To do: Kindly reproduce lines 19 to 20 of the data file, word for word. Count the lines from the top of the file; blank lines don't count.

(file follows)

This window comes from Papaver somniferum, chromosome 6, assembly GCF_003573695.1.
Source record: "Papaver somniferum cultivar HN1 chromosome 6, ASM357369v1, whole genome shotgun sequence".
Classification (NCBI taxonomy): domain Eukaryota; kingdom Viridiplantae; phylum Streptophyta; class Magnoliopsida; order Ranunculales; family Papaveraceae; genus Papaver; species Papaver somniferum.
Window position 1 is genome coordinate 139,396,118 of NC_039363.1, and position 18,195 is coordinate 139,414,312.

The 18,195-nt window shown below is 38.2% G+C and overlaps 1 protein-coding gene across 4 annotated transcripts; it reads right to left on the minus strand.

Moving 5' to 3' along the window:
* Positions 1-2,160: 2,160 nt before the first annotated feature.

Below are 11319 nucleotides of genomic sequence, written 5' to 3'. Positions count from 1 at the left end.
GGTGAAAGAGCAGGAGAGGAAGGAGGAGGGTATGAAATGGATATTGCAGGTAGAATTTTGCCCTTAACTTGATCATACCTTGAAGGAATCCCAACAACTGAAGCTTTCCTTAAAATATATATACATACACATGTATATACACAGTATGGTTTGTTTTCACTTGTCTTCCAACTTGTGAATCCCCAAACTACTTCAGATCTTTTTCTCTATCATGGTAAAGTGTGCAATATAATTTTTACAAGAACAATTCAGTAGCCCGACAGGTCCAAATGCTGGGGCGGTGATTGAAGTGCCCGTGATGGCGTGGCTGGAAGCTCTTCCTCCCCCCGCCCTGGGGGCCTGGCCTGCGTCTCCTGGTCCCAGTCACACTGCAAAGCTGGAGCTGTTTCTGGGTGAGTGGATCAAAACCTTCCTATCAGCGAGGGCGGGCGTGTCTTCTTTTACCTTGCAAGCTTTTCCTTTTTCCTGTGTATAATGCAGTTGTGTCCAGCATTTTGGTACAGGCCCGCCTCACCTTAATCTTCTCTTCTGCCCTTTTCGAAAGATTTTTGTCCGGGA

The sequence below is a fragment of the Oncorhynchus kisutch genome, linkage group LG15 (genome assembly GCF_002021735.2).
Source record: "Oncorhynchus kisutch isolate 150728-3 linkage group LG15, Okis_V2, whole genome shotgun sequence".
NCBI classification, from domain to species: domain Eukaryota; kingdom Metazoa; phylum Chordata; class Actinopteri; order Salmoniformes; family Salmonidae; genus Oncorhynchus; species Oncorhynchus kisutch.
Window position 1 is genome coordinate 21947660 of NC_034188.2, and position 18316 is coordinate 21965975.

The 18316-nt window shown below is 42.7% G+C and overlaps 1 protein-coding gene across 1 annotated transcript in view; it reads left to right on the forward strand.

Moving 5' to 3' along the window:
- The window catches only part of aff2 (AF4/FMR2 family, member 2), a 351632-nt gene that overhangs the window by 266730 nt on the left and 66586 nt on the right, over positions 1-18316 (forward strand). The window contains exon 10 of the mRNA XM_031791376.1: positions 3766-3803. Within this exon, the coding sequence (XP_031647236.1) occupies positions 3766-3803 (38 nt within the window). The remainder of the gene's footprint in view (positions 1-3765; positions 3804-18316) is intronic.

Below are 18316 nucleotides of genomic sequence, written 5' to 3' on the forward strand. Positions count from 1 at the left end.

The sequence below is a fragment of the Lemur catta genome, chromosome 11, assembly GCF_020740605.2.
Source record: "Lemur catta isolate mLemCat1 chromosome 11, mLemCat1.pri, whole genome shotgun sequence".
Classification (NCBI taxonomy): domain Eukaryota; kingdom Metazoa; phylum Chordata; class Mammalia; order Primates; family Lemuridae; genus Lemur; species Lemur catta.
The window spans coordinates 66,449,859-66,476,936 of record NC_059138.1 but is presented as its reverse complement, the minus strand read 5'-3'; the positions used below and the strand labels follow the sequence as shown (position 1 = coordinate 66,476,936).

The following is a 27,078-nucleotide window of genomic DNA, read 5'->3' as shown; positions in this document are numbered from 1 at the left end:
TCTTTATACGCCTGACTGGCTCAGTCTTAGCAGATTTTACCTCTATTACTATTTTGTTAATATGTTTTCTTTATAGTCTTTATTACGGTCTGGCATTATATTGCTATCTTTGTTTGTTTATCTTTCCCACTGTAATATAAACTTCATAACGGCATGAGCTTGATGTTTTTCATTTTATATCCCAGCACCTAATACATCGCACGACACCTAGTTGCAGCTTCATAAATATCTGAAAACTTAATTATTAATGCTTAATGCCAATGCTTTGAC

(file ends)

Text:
Source record: "Lemur catta isolate mLemCat1 chromosome 11, mLemCat1.pri, whole genome shotgun sequence".
Classification (NCBI taxonomy): domain Eukaryota; kingdom Metazoa; phylum Chordata; class Mammalia; order Primates; family Lemuridae; genus Lemur; species Lemur catta.